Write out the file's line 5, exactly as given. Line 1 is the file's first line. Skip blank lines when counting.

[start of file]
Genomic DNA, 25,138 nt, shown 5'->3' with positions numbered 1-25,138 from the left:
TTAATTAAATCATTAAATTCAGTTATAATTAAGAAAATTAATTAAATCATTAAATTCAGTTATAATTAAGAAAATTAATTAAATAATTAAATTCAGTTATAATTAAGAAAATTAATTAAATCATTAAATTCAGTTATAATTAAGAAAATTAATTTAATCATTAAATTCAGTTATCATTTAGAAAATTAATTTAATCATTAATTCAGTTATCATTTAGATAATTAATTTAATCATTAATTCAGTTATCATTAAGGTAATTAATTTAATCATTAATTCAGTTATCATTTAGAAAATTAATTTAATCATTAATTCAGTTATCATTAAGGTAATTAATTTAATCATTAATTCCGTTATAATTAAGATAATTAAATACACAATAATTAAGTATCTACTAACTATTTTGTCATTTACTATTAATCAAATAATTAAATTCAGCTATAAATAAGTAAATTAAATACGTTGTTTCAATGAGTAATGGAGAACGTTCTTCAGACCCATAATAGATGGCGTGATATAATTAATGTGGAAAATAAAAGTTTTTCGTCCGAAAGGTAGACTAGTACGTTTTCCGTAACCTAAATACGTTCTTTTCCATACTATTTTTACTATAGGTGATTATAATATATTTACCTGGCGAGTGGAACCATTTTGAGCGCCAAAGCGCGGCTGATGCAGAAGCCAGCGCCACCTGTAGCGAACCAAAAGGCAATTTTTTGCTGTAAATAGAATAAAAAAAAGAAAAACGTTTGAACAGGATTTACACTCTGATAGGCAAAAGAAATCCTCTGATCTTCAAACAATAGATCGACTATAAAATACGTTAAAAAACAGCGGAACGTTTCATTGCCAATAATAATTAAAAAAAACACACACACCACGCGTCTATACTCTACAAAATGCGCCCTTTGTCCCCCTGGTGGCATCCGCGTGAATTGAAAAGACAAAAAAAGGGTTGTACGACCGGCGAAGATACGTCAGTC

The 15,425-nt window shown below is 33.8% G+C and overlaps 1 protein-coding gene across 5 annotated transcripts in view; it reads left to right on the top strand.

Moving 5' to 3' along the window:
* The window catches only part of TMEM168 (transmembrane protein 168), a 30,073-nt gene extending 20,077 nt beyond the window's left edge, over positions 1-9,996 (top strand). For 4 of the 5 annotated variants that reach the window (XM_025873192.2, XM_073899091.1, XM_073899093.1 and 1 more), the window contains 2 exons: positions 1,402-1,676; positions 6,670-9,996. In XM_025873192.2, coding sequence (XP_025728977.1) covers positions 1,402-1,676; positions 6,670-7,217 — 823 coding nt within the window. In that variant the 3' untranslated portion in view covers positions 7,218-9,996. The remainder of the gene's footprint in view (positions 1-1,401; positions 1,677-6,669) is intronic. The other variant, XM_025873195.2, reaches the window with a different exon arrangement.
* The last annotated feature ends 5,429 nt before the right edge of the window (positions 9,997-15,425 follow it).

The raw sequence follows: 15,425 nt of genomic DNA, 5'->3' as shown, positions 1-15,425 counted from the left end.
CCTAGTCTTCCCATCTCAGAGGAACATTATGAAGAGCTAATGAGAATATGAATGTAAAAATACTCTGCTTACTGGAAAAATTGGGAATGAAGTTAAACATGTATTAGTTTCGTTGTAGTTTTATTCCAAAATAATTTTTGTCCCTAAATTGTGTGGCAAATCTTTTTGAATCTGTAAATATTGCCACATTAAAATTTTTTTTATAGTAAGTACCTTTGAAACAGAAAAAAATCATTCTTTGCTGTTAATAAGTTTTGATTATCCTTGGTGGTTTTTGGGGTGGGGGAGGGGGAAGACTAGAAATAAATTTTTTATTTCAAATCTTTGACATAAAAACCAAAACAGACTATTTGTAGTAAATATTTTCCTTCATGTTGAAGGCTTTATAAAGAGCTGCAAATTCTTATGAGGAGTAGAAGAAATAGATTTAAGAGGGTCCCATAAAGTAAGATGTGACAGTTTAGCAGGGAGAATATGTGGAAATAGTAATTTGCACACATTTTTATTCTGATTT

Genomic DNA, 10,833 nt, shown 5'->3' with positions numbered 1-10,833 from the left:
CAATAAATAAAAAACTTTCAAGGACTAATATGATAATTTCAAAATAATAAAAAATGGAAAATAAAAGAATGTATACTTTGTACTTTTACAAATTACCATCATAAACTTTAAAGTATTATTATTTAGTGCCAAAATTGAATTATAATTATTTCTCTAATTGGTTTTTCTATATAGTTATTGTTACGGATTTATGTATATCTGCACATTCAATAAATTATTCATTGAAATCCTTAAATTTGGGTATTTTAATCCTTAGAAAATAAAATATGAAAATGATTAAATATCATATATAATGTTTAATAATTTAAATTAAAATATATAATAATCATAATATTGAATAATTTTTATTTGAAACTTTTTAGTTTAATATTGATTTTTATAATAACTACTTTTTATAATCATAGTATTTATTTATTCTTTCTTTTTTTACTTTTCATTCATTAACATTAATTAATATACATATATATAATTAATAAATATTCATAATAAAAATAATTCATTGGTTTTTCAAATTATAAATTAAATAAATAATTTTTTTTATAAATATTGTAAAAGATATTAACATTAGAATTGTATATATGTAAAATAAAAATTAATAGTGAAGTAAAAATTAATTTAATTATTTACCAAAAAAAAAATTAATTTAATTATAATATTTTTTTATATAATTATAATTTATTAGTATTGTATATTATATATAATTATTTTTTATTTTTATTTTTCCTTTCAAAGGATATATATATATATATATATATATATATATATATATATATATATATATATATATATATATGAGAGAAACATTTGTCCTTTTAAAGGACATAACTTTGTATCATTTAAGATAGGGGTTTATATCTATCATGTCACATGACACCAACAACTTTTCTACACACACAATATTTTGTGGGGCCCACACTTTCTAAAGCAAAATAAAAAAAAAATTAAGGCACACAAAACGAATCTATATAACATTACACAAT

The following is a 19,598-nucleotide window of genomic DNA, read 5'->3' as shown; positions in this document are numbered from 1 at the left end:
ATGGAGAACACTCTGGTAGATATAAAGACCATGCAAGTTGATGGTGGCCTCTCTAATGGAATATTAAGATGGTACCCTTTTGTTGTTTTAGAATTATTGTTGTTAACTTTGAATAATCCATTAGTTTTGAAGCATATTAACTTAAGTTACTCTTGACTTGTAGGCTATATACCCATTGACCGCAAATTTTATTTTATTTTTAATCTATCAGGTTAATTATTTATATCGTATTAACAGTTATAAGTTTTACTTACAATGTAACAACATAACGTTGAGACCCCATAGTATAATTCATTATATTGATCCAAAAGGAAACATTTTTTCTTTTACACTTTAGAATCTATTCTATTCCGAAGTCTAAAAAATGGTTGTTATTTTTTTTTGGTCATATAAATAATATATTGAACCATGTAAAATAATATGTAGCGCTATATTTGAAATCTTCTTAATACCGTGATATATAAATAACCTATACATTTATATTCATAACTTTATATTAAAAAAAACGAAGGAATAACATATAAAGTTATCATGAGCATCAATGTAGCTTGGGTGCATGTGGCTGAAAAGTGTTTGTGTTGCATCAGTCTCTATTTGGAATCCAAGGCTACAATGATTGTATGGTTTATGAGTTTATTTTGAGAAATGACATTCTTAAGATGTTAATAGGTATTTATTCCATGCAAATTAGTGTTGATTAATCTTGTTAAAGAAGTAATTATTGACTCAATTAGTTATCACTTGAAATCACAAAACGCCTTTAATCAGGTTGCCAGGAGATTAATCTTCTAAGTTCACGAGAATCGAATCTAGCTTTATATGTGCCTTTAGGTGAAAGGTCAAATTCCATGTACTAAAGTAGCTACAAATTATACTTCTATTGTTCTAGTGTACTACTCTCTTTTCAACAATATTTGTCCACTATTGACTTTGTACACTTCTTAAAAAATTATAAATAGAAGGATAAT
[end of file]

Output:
* The window catches only part of TMEM168 (transmembrane protein 168), a 30,073-nt gene extending 20,077 nt beyond the window's left edge, over positions 1-9,996 (top strand). For 4 of the 5 annotated variants that reach the window (XM_025873192.2, XM_073899091.1, XM_073899093.1 and 1 more), the window contains 2 exons: positions 1,402-1,676; positions 6,670-9,996. In XM_025873192.2, coding sequence (XP_025728977.1) covers positions 1,402-1,676; positions 6,670-7,217 — 823 coding nt within the window. In that variant the 3' untranslated portion in view covers positions 7,218-9,996. The remainder of the gene's footprint in view (positions 1-1,401; positions 1,677-6,669) is intronic. The other variant, XM_025873195.2, reaches the window with a different exon arrangement.